We can now scale the labels according to node size:

Note that you can continue to use the text size slider to scale the size of all the displayed labels together.

This diagram is now looking quite cluttered – to make it easier to read, it would be good if we could spread it out a bit. The Expansion layout algorithm can help us do this:

A couple of other layout algorithms that are often useful: the Transformation layout algorithm lets us scale the x and y axes independently (compared to the Expansion algorithm, which scales both axes by the same amount); and the Clockwise Rotate and Counter-Clockwise Rotate algorithm lets us rotate the whole layout (this can be useful if you want to rotate the graph so that it fits neatly into a landscape view.

The expanded layout is far easier to read, but some of the labels still overlap. The Label Adjust layout tool can jiggle the nodes so that they don’t overlap.

(Note that you can also move individual nodes by clicking on them and dragging them.)

So – nearly there… The final push is to generate a good quality output. We can do this from the preview window:

The preview window is where we can generate good quality SVG renderings of the graph. The node size, colour and scaled label sizes are determined in the original Overview area (the one we were working in), although additional customisations are possible in the Preview area.

To render our graph, I just want to make a couple of tweaks to the original Default preview settings: Show Labels and set the base font size.

Click on the Refresh button to render the graph:

Oops – I overdid the font size… let’s try again:

Okay – so that’s a good start. Now I find I often enter into a dance between the Preview ad Overview panels, tweaking the layout until I get something I’m satisfied with, or at least, that’s half-way readable.

How to read the graph is another matter of course, though by using colour, sizing and placement, we can hopefully draw out in a visual way some interesting properties of the network. The recipe described above, for example, results in a view of the network that shows:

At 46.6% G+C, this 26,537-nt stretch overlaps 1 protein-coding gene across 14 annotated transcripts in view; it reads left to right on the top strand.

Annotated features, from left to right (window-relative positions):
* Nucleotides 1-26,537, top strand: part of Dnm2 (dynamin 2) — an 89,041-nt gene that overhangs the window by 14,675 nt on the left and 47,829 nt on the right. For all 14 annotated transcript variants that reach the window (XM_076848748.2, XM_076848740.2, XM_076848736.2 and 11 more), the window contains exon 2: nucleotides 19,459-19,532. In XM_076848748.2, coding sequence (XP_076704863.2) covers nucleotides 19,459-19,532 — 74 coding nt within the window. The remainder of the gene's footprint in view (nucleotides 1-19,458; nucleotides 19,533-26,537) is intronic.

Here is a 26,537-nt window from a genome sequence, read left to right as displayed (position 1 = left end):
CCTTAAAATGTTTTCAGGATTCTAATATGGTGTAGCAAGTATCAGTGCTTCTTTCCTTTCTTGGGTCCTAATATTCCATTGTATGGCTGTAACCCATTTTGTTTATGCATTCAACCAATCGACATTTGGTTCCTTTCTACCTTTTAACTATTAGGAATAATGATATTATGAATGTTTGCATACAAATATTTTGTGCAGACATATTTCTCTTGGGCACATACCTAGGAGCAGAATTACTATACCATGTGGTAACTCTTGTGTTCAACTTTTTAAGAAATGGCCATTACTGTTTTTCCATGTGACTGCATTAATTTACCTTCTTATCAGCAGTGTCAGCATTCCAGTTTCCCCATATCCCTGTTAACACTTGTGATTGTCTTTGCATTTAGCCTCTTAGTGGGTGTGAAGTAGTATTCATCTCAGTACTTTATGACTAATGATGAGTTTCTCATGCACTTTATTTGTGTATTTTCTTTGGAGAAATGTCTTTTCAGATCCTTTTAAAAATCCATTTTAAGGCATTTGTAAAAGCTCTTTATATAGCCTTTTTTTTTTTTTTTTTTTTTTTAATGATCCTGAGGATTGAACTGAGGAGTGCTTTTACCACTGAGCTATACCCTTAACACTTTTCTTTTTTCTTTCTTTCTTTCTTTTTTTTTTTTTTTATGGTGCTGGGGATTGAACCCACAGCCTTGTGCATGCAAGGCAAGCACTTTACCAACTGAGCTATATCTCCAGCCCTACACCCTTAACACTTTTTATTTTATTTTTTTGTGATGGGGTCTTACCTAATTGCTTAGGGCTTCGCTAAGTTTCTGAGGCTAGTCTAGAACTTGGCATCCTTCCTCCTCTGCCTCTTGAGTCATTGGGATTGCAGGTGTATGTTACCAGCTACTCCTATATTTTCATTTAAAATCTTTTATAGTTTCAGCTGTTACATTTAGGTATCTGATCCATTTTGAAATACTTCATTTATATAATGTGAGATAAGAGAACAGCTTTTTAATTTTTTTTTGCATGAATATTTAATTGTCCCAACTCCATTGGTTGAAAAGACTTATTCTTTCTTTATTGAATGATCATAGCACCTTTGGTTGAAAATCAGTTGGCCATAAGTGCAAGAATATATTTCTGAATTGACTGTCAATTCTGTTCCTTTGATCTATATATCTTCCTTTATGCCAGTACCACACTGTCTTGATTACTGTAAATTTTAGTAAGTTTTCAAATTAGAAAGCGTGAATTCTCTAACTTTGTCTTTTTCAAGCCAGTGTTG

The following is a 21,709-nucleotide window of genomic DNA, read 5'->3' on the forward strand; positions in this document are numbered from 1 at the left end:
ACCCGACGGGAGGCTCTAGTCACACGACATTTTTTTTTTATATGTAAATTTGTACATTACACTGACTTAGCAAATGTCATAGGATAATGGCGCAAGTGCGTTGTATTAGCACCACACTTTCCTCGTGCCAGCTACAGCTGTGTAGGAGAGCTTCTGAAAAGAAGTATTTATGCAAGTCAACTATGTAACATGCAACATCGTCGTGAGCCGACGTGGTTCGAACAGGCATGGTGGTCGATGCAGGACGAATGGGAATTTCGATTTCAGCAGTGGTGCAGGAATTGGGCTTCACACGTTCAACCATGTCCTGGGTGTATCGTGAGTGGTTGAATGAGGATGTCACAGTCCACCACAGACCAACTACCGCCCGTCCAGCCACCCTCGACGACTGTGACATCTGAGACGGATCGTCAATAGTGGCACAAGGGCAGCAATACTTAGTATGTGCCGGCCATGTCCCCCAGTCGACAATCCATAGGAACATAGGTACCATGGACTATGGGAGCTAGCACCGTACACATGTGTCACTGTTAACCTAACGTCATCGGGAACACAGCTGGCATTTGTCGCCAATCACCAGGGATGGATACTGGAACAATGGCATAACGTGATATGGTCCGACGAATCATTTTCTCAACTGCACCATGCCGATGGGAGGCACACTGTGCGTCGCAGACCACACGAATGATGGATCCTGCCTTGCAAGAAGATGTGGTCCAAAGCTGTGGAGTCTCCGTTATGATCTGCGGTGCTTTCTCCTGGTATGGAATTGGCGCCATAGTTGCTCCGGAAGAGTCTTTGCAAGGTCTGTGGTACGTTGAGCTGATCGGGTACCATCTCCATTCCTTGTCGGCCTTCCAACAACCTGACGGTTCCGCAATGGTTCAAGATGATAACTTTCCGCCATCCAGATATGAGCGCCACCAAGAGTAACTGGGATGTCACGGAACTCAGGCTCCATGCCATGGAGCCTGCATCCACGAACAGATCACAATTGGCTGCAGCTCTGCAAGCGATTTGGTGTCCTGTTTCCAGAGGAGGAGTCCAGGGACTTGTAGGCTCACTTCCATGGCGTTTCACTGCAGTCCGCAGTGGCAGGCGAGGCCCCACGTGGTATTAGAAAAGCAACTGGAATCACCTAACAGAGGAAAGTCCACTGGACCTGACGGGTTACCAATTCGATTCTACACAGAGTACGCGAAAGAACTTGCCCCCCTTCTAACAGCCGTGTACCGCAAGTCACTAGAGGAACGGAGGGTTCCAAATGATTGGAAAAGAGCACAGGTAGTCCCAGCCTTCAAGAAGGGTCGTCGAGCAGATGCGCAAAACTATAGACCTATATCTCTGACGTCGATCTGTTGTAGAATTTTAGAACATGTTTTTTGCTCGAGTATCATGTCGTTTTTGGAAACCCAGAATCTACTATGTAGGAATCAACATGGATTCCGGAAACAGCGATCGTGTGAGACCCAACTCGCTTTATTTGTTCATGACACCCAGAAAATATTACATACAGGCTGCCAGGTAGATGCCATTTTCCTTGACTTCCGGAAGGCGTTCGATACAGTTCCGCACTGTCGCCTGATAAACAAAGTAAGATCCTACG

- groups of people who are tightly connected to each other, as identified by the modularity statistic and consequently group colour; this often defines different sorts of interest groups. (My follower network shows distinct groups of people from the Open University, and JISC, the HE library and educational technology sectors, UK opendata and data journalist types, for example.)
- people who are well connected in the graph, as displayed by node and label size.

Here’s my final version of the @wiredUK “inner friends” network:

You can probably do better though…;-)

To recap, here’s the recipe again:

- filter on connected component (private accounts don’t disclose friend/follower detail to the api key i use) to give a connected graph;
- run the modularity statistic to identify clusters; sometimes I try several attempts
- colour by modularity class identified in previous step, often tweaking colours to use pastel tones
- I often use a force directed layout, then Expansion to spread to network out a bit if necessary; the Clockwise Rotate or Counter-Clockwise rotate will rotate the network view; I often try to get a landscape format; the Transformation layout lets you expand or contract the graph along a single axis, or both axes by different amounts.
- run HITS statistic and size nodes by authority
- size labels proportional to node size
- use label adjust and expand to to tweak the layout
- use preview with proportional labels to generate a nice output graph
- iterate previous two steps to a get a layout that is hopefully not completely unreadable…

Got that?!;-)

Finally, to the return beginning. The recipe I use to generate the data is as follows:

1. grab a list of twitter IDs (call it L); there are several ways of doing this, for example: obtain a list of tweets on a particular topic by searching for a particular hashtag, then grab the set of unique IDs of people using the hashtag; grab the IDs of the members of one or more Twitter lists; grab the IDs of people following or followed by a particular person; grab the IDs of people sending geo-located tweets in a particular area;
2. for each person P in L, add them as a node to a graph;
3. for each person P in L, get a list of people followed by the corresponding person, e.g. Fr(P)
4. for each X in e.g. Fr(P): if X in Fr(P) and X in L, create an edge [P,X] and add it to the graph
5. save the graph in a format that can be visualised in Gephi.

To make this recipe, I use Tweepy and a Python script to call the Twitter API and get the friends lists from there, but you could use the Google Social API to get the same data. There’s an example of calling that API using Javscript in my “live” Twitter friends visualisation script (Using Protovis to Visualise Connections Between People Tweeting a Particular Term) as well as in the A Bit of NewsJam MoJo – SocialGeo Twitter Map.